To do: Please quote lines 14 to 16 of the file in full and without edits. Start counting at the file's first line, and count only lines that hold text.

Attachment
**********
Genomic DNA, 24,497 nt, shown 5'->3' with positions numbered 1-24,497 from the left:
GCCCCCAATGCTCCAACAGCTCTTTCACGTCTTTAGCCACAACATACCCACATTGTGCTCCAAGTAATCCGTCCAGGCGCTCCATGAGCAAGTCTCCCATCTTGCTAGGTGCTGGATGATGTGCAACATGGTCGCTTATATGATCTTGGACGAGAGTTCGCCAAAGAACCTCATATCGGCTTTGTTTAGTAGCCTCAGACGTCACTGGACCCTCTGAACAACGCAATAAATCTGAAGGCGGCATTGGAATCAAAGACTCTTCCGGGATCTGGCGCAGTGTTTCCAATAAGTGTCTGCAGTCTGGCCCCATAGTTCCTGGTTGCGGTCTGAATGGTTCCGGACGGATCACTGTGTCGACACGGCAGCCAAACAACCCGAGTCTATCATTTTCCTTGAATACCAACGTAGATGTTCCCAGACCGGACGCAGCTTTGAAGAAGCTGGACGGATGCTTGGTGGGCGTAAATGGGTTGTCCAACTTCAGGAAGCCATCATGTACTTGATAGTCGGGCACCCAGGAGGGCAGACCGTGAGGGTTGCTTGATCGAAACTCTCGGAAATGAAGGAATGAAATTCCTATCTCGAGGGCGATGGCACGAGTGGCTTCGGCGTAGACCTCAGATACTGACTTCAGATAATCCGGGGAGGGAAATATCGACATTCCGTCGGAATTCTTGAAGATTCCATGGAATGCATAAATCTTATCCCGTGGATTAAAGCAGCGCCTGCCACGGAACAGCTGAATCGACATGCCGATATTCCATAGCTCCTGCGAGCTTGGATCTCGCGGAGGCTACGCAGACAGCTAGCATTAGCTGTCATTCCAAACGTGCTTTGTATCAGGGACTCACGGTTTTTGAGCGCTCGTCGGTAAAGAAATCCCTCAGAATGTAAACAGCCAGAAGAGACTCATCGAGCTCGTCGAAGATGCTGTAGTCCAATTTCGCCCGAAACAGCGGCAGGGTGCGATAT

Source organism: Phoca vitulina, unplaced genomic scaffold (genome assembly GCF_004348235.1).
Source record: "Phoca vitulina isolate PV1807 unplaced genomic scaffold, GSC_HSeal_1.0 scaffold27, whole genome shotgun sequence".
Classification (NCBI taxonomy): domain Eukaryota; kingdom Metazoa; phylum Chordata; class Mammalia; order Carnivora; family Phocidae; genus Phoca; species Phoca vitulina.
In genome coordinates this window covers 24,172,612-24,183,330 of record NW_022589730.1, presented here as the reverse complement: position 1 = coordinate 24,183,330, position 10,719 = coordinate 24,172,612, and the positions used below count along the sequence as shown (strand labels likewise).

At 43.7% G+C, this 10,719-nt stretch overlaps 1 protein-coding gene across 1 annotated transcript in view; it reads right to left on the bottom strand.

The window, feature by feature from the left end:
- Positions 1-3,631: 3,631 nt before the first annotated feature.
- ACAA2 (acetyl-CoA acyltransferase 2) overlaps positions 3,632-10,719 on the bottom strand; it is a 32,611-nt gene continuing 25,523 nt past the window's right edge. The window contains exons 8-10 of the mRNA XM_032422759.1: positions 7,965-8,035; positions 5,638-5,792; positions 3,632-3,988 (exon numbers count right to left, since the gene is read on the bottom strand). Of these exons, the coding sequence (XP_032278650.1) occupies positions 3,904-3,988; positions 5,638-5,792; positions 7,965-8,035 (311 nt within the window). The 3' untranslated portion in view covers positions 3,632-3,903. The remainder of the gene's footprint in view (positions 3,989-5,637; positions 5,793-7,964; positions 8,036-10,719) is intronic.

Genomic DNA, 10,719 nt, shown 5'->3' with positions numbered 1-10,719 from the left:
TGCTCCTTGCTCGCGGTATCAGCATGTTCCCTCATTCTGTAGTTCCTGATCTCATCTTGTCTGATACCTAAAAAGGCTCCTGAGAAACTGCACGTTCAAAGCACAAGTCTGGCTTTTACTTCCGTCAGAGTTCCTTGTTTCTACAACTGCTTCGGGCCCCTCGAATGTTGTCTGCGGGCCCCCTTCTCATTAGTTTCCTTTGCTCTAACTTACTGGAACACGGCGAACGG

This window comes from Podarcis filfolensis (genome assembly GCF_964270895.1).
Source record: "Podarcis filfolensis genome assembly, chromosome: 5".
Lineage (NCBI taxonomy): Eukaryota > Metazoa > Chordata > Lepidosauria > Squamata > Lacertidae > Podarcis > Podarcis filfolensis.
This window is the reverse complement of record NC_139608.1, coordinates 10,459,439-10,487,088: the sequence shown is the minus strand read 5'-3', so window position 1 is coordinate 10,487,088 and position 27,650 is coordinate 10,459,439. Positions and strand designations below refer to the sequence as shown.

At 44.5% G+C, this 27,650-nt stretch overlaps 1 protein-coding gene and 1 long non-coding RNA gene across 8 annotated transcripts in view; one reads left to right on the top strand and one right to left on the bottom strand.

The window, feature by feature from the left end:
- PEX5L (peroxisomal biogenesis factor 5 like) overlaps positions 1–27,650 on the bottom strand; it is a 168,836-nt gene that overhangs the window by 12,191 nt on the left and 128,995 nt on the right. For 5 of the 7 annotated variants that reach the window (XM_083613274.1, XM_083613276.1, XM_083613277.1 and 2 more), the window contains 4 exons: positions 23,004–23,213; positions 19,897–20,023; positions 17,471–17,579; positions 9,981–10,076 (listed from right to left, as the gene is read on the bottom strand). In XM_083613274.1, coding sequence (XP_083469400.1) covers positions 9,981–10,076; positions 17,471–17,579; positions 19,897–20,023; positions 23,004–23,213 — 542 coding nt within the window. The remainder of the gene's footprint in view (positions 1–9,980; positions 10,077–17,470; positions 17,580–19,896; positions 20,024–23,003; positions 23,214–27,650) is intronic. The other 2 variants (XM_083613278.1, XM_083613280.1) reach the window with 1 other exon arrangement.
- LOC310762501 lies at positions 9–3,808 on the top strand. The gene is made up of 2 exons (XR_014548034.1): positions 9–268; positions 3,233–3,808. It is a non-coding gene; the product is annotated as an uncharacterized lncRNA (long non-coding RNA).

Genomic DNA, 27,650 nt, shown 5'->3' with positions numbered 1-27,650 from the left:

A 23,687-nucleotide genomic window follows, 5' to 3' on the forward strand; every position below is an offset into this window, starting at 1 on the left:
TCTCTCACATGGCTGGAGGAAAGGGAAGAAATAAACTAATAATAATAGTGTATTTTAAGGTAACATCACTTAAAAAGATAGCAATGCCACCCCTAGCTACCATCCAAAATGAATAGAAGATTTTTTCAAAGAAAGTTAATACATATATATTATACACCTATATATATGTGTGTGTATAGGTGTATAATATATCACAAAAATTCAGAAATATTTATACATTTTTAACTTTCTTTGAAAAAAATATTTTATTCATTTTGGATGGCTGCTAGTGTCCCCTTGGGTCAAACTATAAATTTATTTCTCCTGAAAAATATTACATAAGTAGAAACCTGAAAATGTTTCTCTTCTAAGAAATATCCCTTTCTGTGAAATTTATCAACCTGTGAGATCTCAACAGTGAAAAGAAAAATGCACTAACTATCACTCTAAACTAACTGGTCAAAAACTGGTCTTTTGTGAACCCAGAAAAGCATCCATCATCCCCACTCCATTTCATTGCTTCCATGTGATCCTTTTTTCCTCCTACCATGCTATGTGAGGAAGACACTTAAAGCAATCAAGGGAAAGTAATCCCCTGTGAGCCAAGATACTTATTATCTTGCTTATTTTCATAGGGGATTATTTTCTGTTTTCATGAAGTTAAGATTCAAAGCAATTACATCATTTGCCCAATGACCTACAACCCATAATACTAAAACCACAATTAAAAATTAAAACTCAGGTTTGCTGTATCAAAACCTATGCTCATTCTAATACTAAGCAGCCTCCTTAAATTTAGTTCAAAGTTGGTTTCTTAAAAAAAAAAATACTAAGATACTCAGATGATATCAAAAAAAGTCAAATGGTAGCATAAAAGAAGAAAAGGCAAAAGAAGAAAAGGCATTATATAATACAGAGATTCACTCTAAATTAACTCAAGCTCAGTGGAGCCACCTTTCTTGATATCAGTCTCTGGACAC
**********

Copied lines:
Source record: "Podarcis filfolensis genome assembly, chromosome: 5".
Lineage (NCBI taxonomy): Eukaryota > Metazoa > Chordata > Lepidosauria > Squamata > Lacertidae > Podarcis > Podarcis filfolensis.
This window is the reverse complement of record NC_139608.1, coordinates 10,459,439-10,487,088: the sequence shown is the minus strand read 5'-3', so window position 1 is coordinate 10,487,088 and position 27,650 is coordinate 10,459,439. Positions and strand designations below refer to the sequence as shown.